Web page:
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Nov. 22, 2003, revised Dec.

27, 2003

Hayashi Econometrics

Solution to Chapter 1 Analytical Exercises


1. (Reproducing the answer on p. 84 of the book) (yX ) (y X ) = [(y Xb) + X(b )] [(y Xb) + X(b )] (by the add-and-subtract strategy) = [(y Xb) + (b ) X ][(y Xb) + X(b )] = (y Xb) (y Xb) + (b ) X (y Xb) + (y Xb) X(b ) + (b ) X X(b ) = (y Xb) (y Xb) + 2(b ) X (y Xb) + (b ) X X(b ) (since (b ) X (y Xb) = (y Xb) X(b )) = (y Xb) (y Xb) + (b ) X X(b ) (since X (y Xb) = 0 by the normal equations) (y Xb) (y Xb)
n

(since (b ) X X(b ) = z z =
i=1

2 zi 0 where z X(b )).

2. (a), (b). If X is an n K matrix of full column rank, then X X is symmetric and invertible. It is very straightforward to show (and indeed youve been asked to show in the text) that MX In X(X X)1 X is symmetric and idempotent and that MX X = 0. In this question, set X = 1 (vector of ones). (c) M1 y = [In 1(1 1)1 1 ]y 1 = y 11 y (since 1 1 = n) n n 1 =y 1 y i = y 1 y n i=1 (d) Replace y by X in (c). 3. Special case of the solution to the next exercise. 4. From the normal equations (1.2.3) of the text, we obtain (a) X1 X2 . [X1 . . X2 ] b1 b2 = X1 X2 y.

Using the rules of multiplication of partitioned matrices, it is straightforward to derive () and () from the above. 1

(b) By premultiplying both sides of () in the question by X1 (X1 X1 )1 , we obtain X1 (X1 X1 )1 X1 X1 b1 = X1 (X1 X1 )1 X1 X2 b2 + X1 (X1 X1 )1 X1 y X1 b1 = P1 X2 b2 + P1 y Substitution of this into () yields X2 (P1 X2 b2 + P1 y) + X2 X2 b2 = X2 y X2 (I P1 )X2 b2 = X2 (I P1 )y X2 M1 X2 b2 = X2 M1 y X2 M1 M1 X2 b2 = X2 M1 M1 y Therefore, b2 = (X2 X2 )1 X2 y (The matrix X2 X2 is invertible because X2 is of full column rank. To see that X2 is of full column rank, suppose not. Then there exists a non-zero vector c such that X2 c = 0. But d X2 c = X2 c X1 d where d (X1 X1 )1 X1 X2 c. That is, X = 0 for . This is c . a contradiction because X = [X1 . . X2 ] is of full column rank and = 0.) (c) By premultiplying both sides of y = X1 b1 + X2 b2 + e by M1 , we obtain M1 y = M1 X1 b1 + M1 X2 b2 + M1 e. Since M1 X1 = 0 and y M1 y, the above equation can be rewritten as y = M1 X2 b2 + M1 e = X2 b2 + M1 e. M1 e = e because M1 e = (I P1 )e = e P1 e = e X1 (X1 X1 )1 X1 e =e (d) From (b), we have b2 = (X2 X2 )1 X2 y = (X2 X2 )1 X2 M1 M1 y = (X2 X2 )1 X2 y. Therefore, b2 is the OLS coecient estimator for the regression y on X2 . The residual vector from the regression is y X2 b2 = (y y) + (y X2 b2 ) = (y M1 y) + (y X2 b2 ) = (y M1 y) + e (by (c)) = P 1 y + e. 2 (since X1 e = 0 by normal equations). X2 X2 b2 = X2 y. (since M1 is symmetric & idempotent)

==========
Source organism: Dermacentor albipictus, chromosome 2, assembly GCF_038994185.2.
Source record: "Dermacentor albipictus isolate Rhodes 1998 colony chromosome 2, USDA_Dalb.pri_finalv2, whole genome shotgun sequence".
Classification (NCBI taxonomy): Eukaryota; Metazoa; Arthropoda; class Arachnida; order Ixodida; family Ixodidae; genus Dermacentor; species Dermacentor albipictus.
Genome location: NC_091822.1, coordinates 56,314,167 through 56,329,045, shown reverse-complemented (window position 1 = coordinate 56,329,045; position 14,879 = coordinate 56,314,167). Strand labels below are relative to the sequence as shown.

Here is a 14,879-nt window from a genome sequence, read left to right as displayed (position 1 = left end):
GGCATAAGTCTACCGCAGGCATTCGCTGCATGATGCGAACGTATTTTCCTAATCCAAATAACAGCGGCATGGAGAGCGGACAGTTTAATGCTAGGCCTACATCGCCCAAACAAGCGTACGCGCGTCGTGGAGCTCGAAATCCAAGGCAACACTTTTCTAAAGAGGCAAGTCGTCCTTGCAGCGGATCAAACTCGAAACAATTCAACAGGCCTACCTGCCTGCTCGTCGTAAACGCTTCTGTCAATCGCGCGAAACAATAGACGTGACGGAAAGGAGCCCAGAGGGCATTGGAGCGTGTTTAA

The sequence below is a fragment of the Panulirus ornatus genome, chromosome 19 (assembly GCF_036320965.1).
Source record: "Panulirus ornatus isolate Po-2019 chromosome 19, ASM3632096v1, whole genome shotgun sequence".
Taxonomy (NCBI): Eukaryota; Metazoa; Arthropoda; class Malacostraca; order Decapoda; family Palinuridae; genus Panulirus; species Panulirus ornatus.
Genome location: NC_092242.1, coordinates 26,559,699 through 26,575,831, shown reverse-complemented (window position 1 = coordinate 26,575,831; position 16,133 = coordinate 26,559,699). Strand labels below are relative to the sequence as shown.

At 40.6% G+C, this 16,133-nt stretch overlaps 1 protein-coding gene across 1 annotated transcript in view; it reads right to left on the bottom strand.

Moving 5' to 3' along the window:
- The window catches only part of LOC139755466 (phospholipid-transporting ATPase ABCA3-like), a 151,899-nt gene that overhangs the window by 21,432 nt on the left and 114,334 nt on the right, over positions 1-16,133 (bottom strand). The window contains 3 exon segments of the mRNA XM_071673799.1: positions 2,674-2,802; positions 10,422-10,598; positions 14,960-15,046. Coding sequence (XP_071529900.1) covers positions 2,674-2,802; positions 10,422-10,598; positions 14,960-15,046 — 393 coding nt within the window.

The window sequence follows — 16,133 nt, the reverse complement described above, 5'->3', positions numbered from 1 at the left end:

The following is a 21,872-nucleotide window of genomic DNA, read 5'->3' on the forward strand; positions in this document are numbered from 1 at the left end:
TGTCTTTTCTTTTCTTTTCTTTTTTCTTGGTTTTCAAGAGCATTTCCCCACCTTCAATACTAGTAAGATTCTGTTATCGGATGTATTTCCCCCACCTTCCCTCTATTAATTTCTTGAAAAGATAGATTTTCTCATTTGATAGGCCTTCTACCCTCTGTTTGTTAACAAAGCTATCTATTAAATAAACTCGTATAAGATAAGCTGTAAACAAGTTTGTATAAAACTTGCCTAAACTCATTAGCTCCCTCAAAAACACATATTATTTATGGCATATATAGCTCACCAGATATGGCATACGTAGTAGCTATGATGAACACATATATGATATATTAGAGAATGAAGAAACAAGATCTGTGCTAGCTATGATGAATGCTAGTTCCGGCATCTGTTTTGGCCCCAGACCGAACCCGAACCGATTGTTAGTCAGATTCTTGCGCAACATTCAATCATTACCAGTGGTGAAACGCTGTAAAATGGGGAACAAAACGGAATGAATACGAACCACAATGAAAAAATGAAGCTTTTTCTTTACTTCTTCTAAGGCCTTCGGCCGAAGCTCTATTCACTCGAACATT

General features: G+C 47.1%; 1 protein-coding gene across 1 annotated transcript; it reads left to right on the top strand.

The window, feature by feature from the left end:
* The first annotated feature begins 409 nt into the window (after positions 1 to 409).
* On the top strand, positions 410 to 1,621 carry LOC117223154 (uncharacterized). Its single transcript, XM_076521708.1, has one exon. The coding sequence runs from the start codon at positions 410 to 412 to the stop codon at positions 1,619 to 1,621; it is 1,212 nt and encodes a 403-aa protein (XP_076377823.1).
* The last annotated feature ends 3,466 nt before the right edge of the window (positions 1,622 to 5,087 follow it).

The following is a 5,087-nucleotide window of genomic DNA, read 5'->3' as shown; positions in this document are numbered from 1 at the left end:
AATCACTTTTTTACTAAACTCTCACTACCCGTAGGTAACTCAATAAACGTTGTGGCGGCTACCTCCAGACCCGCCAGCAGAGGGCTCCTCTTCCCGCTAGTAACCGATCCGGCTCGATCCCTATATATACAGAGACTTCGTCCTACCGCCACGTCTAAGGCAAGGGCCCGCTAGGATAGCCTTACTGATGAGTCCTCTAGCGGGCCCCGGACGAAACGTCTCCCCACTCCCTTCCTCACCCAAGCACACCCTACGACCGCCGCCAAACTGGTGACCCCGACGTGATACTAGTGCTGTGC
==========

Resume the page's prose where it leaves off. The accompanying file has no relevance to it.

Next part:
This does not equal e because P1 y is not necessarily zero. The SSR from the regression of y on X2 can be written as (y X2 b2 ) (y X2 b2 ) = (P1 y + e) (P1 y + e) = ( P1 y ) ( P1 y ) + e e This does not equal e e if P1 y is not zero. (e) From (c), y = X2 b2 + e. So y y = (X2 b2 + e) (X2 b2 + e) = b2 X2 X2 b2 + e e (since X2 e = 0). (since P1 e = X1 (X1 X1 )1 X1 e = 0).

Since b2 = (X2 X2 )1 X2 y, we have b2 X2 X2 b2 = y X2 (X2 M1 X2 )1 X2 y. (f) (i) Let b1 be the OLS coecient estimator for the regression of y on X1 . Then b1 = (X1 X1 )1 X1 y = (X1 X1 )1 X1 M1 y = (X1 X1 )1 (M1 X1 ) y =0 (since M1 X1 = 0).

So SSR1 = (y X1 b1 ) (y X1 b1 ) = y y. (ii) Since the residual vector from the regression of y on X2 equals e by (c), SSR2 = e e. (iii) From the Frisch-Waugh Theorem, the residuals from the regression of y on X1 and X2 equal those from the regression of M1 y (= y) on M1 X2 (= X2 ). So SSR3 = e e. 5. (a) The hint is as good as the answer. (b) Let y X , the residuals from the restricted regression. By using the add-and-subtract strategy, we obtain y X = (y Xb) + X(b ). So SSRR = [(y Xb) + X(b )] [(y Xb) + X(b )] = (y Xb) (y Xb) + (b ) X X(b ) But SSRU = (y Xb) (y Xb), so SSRR SSRU = (b ) X X(b ) = (Rb r) [R(X X)1 R ]1 (Rb r) = R(X X) = X(X X) = P. (c) The F -ratio is dened as F (Rb r) [R(X X)1 R ]1 (Rb r)/r s2 3 (where r = #r) (1.4.9)
1

(since X (y Xb) = 0).

(using the expresion for from (a))

(using the expresion for from (a)) (by the rst order conditions that X (y X ) = R )

Since (Rb r) [R(X X)1 R ]1 (Rb r) = SSRR SSRU as shown above, the F -ratio can be rewritten as F = (SSRR SSRU )/r s2 (SSRR SSRU )/r = e e/(n K ) (SSRR SSRU )/r = SSRU /(n K )

Therefore, (1.4.9)=(1.4.11). 6. (a) Unrestricted model: y = X + , where y1 1 x12 . . . . y = . X = . . , . .


(N 1)

yn

(N K )

xn2

. . . x1K . .. . . . , . . . xnK

1 . = . . . (K 1) n

Restricted model: y = X + , 0 0 R = . . ((K 1)K ) .

R = r, where 1 0 ... 0 0 1 ... 0 , . .. . . . 0 0 1

0 . r = . . . ((K 1)1) 0

Obviously, the restricted OLS estimator of is y y 0 y = . . So X = . . . . (K 1) . 0 y

= 1 y.